WASHINGTON — Federal health officials on Friday approved a new type of morning-after contraceptive that works longer than the current leading drug on the market.
The pill "ella" from HRA Pharma reduces the chance of pregnancy up to five days after sex. Plan B, the most widely used emergency contraceptive pill, begins losing its ability to prevent pregnancy within three days of sex.
The Food and Drug Administration approved the drug Friday as a prescription-only birth control option. The ruling clears the way for U.S. sales of the drug, which is already approved in Europe.
Morristown, N.J.-based Watson Pharmaceuticals said it will launch the pill in the fourth quarter.
Studies of ella by its manufacturer showed the drug prevented pregnancies longer and more consistently than Plan B.
In a head-to-head trial between the two drugs, women who took ella had a 1.8 percent chance of becoming pregnant, while women who took Plan B had a 2.6 percent chance. Experts tracked nearly 1,700 women who randomly received one of the two pills within three to five days of having unprotected sex.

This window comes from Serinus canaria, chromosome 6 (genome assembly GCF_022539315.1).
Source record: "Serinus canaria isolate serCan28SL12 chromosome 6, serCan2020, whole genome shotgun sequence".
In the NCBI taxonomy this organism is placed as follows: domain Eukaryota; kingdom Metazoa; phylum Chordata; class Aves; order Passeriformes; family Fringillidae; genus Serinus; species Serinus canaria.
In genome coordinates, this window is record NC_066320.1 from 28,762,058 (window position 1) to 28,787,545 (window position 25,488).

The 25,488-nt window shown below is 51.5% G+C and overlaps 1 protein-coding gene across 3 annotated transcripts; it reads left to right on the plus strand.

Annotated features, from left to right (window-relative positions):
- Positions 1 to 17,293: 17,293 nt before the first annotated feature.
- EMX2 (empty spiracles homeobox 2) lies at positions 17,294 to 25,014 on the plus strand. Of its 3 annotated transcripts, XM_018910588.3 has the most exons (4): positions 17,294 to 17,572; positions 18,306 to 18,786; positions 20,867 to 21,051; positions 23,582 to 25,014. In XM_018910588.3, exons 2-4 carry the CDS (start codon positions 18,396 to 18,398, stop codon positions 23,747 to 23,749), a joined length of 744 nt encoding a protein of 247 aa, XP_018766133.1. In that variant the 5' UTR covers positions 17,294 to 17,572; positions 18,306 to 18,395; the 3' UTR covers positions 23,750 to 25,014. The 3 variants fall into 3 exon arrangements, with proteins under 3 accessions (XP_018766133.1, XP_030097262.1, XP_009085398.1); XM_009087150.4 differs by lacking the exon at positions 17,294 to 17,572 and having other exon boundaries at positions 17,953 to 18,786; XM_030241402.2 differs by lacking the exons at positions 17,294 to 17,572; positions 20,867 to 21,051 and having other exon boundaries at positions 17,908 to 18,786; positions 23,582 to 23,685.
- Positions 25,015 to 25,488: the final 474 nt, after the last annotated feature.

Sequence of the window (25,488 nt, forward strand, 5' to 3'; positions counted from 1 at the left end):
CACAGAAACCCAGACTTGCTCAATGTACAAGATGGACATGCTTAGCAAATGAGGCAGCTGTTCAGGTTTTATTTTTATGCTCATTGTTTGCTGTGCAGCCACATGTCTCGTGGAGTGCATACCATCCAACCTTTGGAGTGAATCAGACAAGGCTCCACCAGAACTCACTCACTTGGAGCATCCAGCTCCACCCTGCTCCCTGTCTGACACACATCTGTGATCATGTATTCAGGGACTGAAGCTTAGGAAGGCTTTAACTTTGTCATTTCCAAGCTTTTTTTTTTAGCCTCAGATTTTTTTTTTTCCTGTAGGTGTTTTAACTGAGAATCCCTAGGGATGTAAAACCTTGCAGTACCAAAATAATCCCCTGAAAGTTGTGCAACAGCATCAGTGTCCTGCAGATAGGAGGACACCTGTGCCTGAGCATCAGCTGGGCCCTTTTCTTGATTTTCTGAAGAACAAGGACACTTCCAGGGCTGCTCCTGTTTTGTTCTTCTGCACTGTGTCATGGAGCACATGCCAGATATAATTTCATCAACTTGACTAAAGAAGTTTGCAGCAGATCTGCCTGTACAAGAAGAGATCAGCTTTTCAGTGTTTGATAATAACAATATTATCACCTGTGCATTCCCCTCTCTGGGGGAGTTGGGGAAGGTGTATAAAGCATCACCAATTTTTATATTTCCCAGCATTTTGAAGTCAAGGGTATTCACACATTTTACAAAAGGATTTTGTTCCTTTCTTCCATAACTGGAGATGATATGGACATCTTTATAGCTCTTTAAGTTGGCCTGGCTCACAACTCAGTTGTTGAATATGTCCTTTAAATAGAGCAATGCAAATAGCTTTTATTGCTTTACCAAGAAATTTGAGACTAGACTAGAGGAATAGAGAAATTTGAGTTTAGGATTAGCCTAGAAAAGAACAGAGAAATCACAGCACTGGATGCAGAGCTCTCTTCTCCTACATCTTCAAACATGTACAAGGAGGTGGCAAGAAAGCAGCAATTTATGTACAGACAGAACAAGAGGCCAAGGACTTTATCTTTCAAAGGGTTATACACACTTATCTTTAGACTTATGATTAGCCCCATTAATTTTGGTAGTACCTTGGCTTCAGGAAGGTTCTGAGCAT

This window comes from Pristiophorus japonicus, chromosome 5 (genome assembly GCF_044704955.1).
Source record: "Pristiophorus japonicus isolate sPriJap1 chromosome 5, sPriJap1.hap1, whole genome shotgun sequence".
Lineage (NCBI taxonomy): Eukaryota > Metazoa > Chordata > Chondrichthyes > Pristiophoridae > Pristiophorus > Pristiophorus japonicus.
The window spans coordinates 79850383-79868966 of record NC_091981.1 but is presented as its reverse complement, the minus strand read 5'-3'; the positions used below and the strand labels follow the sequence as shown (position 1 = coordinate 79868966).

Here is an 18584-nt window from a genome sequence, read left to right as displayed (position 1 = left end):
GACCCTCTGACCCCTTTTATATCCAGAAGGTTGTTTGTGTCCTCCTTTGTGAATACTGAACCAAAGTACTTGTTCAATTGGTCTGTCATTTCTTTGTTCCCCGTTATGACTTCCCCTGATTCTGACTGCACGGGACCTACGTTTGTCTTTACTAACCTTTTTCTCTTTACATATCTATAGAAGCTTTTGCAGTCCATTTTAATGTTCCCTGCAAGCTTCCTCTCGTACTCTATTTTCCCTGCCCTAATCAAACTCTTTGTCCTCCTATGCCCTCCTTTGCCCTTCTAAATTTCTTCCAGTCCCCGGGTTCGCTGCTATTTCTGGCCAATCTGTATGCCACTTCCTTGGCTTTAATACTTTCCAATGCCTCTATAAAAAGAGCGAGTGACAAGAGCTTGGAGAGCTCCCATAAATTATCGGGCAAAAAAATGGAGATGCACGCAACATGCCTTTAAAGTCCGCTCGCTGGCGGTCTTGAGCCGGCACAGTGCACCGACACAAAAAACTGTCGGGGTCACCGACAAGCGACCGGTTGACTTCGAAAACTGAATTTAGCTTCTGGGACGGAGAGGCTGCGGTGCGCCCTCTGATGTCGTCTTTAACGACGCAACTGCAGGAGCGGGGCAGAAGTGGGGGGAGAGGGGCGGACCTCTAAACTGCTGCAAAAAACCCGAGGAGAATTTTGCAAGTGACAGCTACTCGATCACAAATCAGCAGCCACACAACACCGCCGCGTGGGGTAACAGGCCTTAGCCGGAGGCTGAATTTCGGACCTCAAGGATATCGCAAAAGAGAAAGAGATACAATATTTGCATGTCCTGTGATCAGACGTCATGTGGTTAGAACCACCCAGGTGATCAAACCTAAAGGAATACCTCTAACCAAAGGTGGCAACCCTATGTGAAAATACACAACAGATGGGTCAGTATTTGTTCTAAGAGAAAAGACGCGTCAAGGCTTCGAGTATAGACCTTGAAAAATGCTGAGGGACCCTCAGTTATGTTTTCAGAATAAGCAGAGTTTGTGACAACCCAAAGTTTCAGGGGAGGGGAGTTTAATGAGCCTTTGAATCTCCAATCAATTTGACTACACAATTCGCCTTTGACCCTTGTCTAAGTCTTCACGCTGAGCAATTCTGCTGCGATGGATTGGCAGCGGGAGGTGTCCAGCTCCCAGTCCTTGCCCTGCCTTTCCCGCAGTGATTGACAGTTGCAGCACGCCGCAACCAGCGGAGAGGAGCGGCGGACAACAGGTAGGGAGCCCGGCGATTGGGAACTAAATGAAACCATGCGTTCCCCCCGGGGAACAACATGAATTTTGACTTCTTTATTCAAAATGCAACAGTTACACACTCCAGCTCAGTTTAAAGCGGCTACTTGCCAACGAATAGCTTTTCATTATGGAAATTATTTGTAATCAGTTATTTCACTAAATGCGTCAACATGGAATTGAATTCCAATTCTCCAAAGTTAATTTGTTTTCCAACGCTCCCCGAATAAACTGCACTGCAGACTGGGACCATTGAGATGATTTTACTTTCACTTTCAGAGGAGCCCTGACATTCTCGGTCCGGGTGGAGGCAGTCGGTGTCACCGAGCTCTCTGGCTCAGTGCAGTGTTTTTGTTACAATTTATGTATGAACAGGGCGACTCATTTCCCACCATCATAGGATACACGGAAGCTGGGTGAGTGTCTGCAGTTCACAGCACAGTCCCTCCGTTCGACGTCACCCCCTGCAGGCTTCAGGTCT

Unlike ella, Plan B and other generic versions are available without a prescription for women 17 years and older.
Ella uses the hormone progesterone to delay ovulation, a key step in the fertilization process.
Despite this, the drug has drawn criticism from antiabortion groups who say it is closer to an abortion pill than an emergency contraception pill.
Groups including the Family Research Council argue the drug is chemically similar to the abortion drug mifeprestone, which can be taken to end a pregnancy up to 50 days into the gestation period. That drug has been associated with severe infections and bleeding after abortion.
However, FDA reviewers reported no life-threatening medical side effects with ella.
The most common side effects with the drug included headache, nausea and abdominal pain, according to an FDA release.